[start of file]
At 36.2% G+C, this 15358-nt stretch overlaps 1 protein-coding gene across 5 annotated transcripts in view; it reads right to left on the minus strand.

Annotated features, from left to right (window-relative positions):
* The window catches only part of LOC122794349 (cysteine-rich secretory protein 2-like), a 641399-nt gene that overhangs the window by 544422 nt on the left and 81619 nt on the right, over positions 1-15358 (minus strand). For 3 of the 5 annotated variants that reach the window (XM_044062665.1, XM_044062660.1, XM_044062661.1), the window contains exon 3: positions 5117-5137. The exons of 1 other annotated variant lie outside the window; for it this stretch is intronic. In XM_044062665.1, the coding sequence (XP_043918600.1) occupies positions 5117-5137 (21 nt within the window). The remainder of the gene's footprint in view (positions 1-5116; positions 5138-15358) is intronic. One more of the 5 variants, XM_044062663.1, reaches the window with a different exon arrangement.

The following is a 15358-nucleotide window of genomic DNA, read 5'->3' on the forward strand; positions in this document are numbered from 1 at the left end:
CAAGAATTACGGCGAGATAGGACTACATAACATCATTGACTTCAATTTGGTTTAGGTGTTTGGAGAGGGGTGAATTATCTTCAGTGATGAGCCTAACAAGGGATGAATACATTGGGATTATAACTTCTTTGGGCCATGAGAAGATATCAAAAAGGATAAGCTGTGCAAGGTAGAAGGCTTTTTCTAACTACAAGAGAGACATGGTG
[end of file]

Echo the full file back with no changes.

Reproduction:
At 36.2% G+C, this 15358-nt stretch overlaps 1 protein-coding gene across 5 annotated transcripts in view; it reads right to left on the minus strand.

Annotated features, from left to right (window-relative positions):
* The window catches only part of LOC122794349 (cysteine-rich secretory protein 2-like), a 641399-nt gene that overhangs the window by 544422 nt on the left and 81619 nt on the right, over positions 1-15358 (minus strand). For 3 of the 5 annotated variants that reach the window (XM_044062665.1, XM_044062660.1, XM_044062661.1), the window contains exon 3: positions 5117-5137. The exons of 1 other annotated variant lie outside the window; for it this stretch is intronic. In XM_044062665.1, the coding sequence (XP_043918600.1) occupies positions 5117-5137 (21 nt within the window). The remainder of the gene's footprint in view (positions 1-5116; positions 5138-15358) is intronic. One more of the 5 variants, XM_044062663.1, reaches the window with a different exon arrangement.

The following is a 15358-nucleotide window of genomic DNA, read 5'->3' on the forward strand; positions in this document are numbered from 1 at the left end:
CAAGAATTACGGCGAGATAGGACTACATAACATCATTGACTTCAATTTGGTTTAGGTGTTTGGAGAGGGGTGAATTATCTTCAGTGATGAGCCTAACAAGGGATGAATACATTGGGATTATAACTTCTTTGGGCCATGAGAAGATATCAAAAAGGATAAGCTGTGCAAGGTAGAAGGCTTTTTCTAACTACAAGAGAGACATGGTG